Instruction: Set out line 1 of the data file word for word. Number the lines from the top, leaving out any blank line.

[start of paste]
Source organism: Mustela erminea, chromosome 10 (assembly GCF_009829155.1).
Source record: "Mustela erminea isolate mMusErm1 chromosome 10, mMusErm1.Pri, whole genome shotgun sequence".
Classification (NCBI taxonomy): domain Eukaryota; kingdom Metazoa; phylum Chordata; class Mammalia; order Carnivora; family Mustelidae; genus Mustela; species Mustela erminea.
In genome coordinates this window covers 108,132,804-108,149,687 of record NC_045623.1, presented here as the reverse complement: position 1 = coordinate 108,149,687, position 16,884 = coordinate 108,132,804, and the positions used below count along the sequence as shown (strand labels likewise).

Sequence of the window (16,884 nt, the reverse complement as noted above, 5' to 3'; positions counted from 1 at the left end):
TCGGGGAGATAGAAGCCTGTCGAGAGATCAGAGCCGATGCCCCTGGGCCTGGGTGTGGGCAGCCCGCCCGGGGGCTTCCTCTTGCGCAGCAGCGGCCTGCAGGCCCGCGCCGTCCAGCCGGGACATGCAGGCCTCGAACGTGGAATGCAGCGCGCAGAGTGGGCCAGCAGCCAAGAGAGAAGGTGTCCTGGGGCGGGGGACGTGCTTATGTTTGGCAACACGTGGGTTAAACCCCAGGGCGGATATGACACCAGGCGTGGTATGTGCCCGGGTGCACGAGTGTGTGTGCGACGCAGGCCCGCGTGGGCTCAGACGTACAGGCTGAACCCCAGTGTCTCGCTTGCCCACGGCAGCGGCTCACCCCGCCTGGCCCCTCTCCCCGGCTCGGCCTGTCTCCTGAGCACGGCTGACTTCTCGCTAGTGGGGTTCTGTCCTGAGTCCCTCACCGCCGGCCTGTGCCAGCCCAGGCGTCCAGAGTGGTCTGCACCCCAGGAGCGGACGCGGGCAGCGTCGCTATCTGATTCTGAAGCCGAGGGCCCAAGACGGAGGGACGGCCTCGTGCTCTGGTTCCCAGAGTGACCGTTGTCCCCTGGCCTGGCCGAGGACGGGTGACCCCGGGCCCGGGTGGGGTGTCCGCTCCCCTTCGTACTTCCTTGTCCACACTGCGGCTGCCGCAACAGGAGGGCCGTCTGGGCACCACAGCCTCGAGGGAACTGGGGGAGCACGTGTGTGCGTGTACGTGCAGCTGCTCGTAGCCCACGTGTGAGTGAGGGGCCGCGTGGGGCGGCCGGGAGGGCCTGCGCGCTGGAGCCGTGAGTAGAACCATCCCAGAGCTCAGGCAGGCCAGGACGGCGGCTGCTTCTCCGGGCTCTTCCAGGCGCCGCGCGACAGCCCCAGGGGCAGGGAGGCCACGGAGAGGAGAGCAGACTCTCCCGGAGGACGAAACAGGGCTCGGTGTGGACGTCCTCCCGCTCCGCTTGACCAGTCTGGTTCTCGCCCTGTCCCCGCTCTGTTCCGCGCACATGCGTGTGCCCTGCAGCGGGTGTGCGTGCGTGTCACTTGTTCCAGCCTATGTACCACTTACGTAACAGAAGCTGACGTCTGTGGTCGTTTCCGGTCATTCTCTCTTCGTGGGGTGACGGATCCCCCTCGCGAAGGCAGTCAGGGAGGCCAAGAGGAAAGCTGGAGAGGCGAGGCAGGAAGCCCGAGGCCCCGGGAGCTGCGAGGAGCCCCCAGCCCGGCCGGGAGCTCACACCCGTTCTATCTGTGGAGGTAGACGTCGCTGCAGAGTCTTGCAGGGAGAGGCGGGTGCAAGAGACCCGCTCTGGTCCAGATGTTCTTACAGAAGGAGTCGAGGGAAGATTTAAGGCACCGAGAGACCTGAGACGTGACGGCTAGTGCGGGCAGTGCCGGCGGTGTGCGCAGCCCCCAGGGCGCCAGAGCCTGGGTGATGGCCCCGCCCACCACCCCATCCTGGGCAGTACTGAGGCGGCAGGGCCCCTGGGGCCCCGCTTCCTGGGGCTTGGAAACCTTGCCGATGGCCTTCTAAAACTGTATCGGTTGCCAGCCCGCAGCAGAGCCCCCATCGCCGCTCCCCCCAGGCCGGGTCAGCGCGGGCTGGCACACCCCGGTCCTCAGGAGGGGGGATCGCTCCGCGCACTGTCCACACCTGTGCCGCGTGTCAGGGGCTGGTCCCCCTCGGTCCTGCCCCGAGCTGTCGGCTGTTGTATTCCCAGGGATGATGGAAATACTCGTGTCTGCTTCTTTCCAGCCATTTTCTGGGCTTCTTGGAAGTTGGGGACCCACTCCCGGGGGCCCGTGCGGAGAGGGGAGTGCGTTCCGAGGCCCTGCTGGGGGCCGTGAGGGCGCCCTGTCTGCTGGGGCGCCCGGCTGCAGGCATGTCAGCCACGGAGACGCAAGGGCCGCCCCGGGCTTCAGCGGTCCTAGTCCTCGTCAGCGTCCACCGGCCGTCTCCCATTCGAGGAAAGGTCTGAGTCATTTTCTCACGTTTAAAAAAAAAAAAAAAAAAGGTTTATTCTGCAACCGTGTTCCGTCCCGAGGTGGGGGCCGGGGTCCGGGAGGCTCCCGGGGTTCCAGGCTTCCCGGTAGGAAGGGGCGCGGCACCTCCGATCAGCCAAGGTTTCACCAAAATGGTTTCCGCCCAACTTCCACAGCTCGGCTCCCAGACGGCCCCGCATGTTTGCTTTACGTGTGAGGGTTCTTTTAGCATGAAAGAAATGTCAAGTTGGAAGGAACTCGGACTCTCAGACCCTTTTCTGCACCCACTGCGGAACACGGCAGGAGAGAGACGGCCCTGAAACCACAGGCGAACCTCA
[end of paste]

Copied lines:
Source organism: Mustela erminea, chromosome 10 (assembly GCF_009829155.1).